Misconfigured server at BJC HealthCare exposed patient data for more than 8 months

Security lock on computer data
BJC HealthCare said a server that stores patient data was left misconfigured for more than eight months. (Getty/gintas77)

BJC Healthcare has notified more than 33,000 patients that a misconfigured server left confidential information easily accessible for more than eight months.

In a notice posted to its website, St. Louis-based BJC HealthCare said a server configuration error meant images and documents were accessible through the internet between May 9, 2017 and January 23, 2018. Although an investigation indicated that no patient data had been accessed, patient names, addresses, Social Security numbers, insurance information and treatment-related information were stored on the server.

“Immediately upon discovery, BJC reconfigured the server to the correct setting and began an investigation of the issue,” according to the announcement.

Conference

13th Partnering with ACOS & IDNS Summit

This two-day summit taking place on June 10–11, 2019, offers a unique opportunity to have invaluable face-to-face time with key executives from various ACOs and IDNs from the entire nation – totaling over 3.5 million patients served in 2018. Exclusively at this summit, attendees are provided with inside information and data from case studies on how to structure an ACO/IDN pitch, allowing them to gain the tools to position their organization as a “strategic partner” to ACOs and IDNs, rather than a merely a “vendor.”

Human error and unintended disclosure were some of the most common causes of data breaches in 2017. In one instance, security researchers discovered that a home monitoring company leaked blood tests and medical information associated with more than 150,000 patients because an Amazon-hosted cloud repository was misconfigured to allow public access.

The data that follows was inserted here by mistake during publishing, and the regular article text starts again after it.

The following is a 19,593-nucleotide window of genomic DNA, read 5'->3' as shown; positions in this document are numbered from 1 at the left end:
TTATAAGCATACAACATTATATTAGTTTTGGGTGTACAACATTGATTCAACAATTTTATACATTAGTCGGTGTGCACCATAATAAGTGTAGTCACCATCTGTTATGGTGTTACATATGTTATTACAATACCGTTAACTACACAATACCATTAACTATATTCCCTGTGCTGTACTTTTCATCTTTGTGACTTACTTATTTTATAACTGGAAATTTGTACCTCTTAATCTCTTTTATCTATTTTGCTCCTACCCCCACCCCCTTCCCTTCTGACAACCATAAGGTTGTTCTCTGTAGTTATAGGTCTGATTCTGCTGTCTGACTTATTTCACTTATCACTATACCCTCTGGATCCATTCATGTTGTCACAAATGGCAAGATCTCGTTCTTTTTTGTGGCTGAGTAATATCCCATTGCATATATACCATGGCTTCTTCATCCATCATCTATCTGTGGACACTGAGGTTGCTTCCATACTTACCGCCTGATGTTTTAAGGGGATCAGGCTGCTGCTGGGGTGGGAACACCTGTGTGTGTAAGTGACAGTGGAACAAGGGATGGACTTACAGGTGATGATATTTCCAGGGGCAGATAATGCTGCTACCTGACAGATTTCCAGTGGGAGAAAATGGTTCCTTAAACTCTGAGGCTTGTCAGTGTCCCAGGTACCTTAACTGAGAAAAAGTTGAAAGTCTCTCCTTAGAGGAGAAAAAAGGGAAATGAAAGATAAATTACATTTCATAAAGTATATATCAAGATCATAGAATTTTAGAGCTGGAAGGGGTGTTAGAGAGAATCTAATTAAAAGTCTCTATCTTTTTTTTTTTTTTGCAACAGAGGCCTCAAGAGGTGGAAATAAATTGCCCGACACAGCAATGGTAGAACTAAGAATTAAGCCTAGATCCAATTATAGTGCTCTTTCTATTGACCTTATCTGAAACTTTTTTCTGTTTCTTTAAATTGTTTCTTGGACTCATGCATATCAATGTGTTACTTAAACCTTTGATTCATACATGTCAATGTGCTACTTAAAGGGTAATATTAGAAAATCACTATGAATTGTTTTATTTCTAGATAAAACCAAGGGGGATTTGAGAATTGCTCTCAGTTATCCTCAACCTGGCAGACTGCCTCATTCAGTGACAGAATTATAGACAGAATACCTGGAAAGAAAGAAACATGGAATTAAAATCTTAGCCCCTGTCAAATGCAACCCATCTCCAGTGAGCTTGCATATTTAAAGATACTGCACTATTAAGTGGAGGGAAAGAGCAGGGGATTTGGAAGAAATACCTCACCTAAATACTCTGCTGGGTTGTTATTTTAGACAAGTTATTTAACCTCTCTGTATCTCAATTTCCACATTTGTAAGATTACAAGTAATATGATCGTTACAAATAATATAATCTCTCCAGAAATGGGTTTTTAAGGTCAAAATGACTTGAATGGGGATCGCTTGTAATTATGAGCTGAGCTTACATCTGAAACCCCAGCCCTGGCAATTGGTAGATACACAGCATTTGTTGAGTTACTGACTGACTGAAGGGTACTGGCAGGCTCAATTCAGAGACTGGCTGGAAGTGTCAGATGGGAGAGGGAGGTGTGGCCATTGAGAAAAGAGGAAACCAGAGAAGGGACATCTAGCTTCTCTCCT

RELATED: Unintended disclosure accounts for a big chunk of data breaches in 2017, and spear phishing is on the rise

The BJC HealthCare incident follows the second-largest reported data breach in 2018, when St. Peter’s Surgery & Endoscopy Center in Albany, New York informed more than 134,000 patients that a cyberattack on its servers potentially exposed personal and medical data. Although the provider discovered the attack on the same day it occurred and “immediately took steps to secure the information on those servers,” it was unable to definitively rule out that patient data had been accessed.

Earlier this year, Oklahoma State University reported a data breach that impacted nearly 280,000 Medicaid enrollees.

Suggested Articles

The FTC is suing health IT company Surescripts, accusing the company of employing illegal vertical and horizontal restraints in order to maintain its…

Boston-based Athenahealth is laying off a portion of its workforce to “decrease bureaucracy and consolidate capabilities" as part of a reorganization.

Amid last week’s opioid prescriber crackdown, the Justice Department coordinated with local agencies to deploy health workers to help pain patients.